"There may be times when we are powerless to prevent injustice, but there must never be a time when we fail to protest." — Elie Wiesel

Monday, March 17, 2014



I don't know about you, but I get rather nervous when I hear - and we've heard plenty over the years - about incidents and accidents dealing with nuclear weapons or the systems that deliver them. Submarines running aground, ladders puncturing nose cones, cheating on tests, drunkeness... and WHAT?!?!?! Oh yes, accidental firing of torpedoes around nuclear submarines.

That's correct; over in the UK someone "accidentally" fired an unarmed (phew!!!) torpedo from a ship at a nuclear dockyard.  The torpedo was stopped by a conveniently placed storage container.  I'll let you imagine the possibilities here. Thankfully, no one was injured, and it made for quite a show for those fortunate to witness the spectacle.

It wasn't a nuclear weapon, although the accident occurred in a "high security" area where nuclear submarines are docked for maintenance.

But back to the central question here - There is always a risk, no matter how small it may be, of error with every human activity. And with nuclear weapons we need to ask the question, "Based on the likely severity of the consequences of any accident involving a nuclear weapon (or weapons), do we wish to take even the most infinitesimal risk that it presents?"

This and other questions relating to the risks of continuing to rely on the false security of nuclear weapons are certainly not being brought into any conversations governments are having about building new nuclear weapons (and delivery systems) or improving existing weapons systems.  These are questions that we ignore at our (humanity's) peril.

Looking back on the instances in which humanity stood on the brink of nuclear holocaust due to incidents involving system-related errors, it was human intervention that saved the day (and humanity). Ironically, it is also human interaction that could bring about humanity's end.

So, as you read the somewhat the humorous title, really consider the underlying issues it conveys.

There is no room for "blundering" around nuclear weapons, and humans have proven, through the ages, to be great blunderers!!!




Oops! Royal Navy warship accidentally fires TORPEDO at NUCLEAR dockyard

Originally published Fri, March 14, 2014, in the Daily Express

A BLUNDERING Royal Navy warship has accidentally fired a TORPEDO at a nuclear dockyard.

Luckily the torpedo was an unarmed version used for testing Luckily, the torpedo was an unarmed version used for testing [SWNS]

HMS Argyll was moored at Devonport Naval base in Plymouth when the 9ft missile suddenly shot out of its starboard side during a training drill.

Workers watched in disbelief as the tube-shaped projectile flew 200 yards through the air before blasting a hole in a security fence and slamming into a storage container.

The 650-acre site is the sole repair and refuelling facility for Britain's nuclear submarines.

Luckily, the torpedo was an unarmed version used for testing, so it merely thudded into the metal container and did not explode.

Nobody was hurt but red-faced naval chiefs have now ordered a major investigation into the terrifying incident, which took place inside the base's high security area.

A source said: "The torpedo came shooting out of the side of Argyll and flew through the air before going straight through a security fence.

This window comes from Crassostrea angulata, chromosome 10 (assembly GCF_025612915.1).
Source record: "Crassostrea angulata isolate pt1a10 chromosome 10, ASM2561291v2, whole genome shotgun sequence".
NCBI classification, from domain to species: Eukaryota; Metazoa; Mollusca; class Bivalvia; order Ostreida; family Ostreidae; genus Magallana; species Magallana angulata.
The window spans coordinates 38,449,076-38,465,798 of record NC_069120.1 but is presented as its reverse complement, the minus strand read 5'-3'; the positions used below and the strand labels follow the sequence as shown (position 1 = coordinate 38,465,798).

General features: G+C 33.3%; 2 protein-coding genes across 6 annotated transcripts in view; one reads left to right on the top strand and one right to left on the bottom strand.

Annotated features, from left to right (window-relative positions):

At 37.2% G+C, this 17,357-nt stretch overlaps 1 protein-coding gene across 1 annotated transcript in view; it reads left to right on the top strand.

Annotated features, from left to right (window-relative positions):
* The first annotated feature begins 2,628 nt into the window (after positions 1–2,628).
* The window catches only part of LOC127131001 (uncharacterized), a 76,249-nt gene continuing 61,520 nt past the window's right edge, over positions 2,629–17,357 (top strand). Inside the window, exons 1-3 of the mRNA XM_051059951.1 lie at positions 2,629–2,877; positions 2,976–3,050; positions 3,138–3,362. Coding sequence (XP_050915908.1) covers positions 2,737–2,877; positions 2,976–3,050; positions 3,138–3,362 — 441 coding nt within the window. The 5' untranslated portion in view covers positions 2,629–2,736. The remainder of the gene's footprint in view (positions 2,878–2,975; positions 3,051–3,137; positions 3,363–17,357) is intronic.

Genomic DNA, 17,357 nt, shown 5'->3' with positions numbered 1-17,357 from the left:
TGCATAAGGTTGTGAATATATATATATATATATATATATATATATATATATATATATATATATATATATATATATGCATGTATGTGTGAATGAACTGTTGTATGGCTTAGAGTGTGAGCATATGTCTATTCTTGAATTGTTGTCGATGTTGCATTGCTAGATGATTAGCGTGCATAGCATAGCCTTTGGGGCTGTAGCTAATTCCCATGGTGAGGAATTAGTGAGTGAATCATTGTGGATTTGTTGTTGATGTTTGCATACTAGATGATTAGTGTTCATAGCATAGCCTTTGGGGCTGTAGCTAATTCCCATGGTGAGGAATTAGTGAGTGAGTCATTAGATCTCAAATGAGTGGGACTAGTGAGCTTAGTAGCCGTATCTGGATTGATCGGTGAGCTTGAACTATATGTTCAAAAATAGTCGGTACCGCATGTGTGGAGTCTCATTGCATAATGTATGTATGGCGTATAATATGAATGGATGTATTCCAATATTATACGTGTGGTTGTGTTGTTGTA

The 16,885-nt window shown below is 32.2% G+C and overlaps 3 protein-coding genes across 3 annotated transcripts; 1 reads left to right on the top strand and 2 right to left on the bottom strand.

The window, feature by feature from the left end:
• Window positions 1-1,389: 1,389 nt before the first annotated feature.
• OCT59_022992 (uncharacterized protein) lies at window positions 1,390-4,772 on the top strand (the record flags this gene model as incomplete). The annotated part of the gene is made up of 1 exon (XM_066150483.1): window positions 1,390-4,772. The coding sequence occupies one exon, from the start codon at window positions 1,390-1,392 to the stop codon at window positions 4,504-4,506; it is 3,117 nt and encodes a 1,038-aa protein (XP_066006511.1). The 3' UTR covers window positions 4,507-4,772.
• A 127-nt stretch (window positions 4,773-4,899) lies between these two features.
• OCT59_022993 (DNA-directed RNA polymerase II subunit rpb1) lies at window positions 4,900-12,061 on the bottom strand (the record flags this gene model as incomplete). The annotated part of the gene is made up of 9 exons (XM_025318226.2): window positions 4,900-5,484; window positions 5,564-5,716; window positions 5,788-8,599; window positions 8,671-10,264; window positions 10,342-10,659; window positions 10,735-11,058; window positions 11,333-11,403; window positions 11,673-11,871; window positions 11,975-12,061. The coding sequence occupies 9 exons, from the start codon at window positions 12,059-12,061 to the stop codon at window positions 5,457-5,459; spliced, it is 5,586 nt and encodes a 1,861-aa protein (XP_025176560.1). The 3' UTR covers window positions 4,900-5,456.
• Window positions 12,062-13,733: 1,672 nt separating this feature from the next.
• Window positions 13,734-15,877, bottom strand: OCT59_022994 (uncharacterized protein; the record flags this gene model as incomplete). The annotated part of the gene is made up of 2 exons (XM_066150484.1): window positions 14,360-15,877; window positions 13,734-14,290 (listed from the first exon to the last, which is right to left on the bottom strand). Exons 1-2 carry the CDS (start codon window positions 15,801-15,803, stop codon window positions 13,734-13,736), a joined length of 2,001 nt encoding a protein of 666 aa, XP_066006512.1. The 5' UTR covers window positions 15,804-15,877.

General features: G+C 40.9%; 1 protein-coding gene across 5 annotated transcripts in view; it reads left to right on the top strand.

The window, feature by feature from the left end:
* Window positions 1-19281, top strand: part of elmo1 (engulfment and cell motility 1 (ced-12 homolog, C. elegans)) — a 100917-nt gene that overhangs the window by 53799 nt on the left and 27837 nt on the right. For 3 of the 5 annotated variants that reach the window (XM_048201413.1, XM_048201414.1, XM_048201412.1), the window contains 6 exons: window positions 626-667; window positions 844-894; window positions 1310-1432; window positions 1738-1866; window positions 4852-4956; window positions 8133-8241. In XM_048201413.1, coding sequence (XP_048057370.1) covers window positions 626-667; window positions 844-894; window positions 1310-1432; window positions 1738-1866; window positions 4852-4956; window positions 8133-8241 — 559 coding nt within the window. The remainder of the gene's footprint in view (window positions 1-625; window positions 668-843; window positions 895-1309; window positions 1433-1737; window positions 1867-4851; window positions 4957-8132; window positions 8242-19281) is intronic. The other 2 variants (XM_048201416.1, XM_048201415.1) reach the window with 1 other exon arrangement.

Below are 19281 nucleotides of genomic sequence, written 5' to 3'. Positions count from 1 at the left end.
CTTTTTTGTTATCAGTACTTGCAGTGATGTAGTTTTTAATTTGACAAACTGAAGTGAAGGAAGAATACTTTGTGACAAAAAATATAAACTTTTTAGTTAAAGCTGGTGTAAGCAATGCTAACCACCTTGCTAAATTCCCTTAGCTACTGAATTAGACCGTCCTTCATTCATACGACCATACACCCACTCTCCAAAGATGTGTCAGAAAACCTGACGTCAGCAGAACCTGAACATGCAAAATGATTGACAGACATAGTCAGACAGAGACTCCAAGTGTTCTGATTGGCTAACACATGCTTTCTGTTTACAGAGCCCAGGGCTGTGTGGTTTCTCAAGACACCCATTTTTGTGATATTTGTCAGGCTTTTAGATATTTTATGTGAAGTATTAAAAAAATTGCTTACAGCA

"It's carried on going before hitting a storage container. If anyone was inside it they would have a had a nasty shock - the whole side of the container was stoved in.

"Had the thing been armed it would have let out a 200-metre blast. You could be talking about a major loss of life.

"The Navy guys and the civilian dock workers are understandably appalled by what has happened.

"Someone has obviously pushed the button, presumably by accident - the big question is who."

The 650-acre site is the sole repair and refuelling facility for Britain's nuclear submarines [SWNS]

Had the thing been armed it would have let out a 200-metre blast. You could be talking about a major loss of life.

HMS Argyll is currently the oldest serving Duke Type 23 frigate in the Royal Navy having been launched in 1989.

However, the 4,900 tonne vessel underwent a £20million refit in 2009 to ensure her weaponry was at the cutting edge of naval warfare.

Its armaments include sea wolf anti-aircraft missiles, harpoon launchers, a 4.5 inch mk8 cannon and two twin 12.75 inch sting ray torpedo tubes.

The self-propelled torpedoes are armed with 45kg warheads to take out enemy submarines that they lock onto with acoustic homing sensors.

Argyll's sting ray tubes are normally below the surface of the water but it's understood they were exposed by the tide when the accident took place on Wednesday afternoon.

A spokesman for the Royal Navy said: "We can confirm an incident occurred onboard HMS Argyll on Wednesday 12th. The ship was alongside at Devonport Naval Base in Plymouth.

"During a training exercise, an inert Test Variant Torpedo unexpectedly jettisoned onto the wharf. There was no explosion and no casualties.

"An investigation is now under way to determine the cause of the incident. The torpedo is not an explosive hazard.

"The specific details of the incident are subject to further investigation and it would be inappropriate to comment further.

"The result of the investigation will determine what actions will be necessary to avoid any repeat of this incident in the future.

"However, torpedo system test firing alongside in the naval base has been suspended subject to completion of the investigation."


Original Source URL:  http://www.express.co.uk/news/uk/464945/Oops-Royal-Navy-warship-accidentally-fires-TORPEDO-at-NUCLEAR-dockyard-in-Plymouth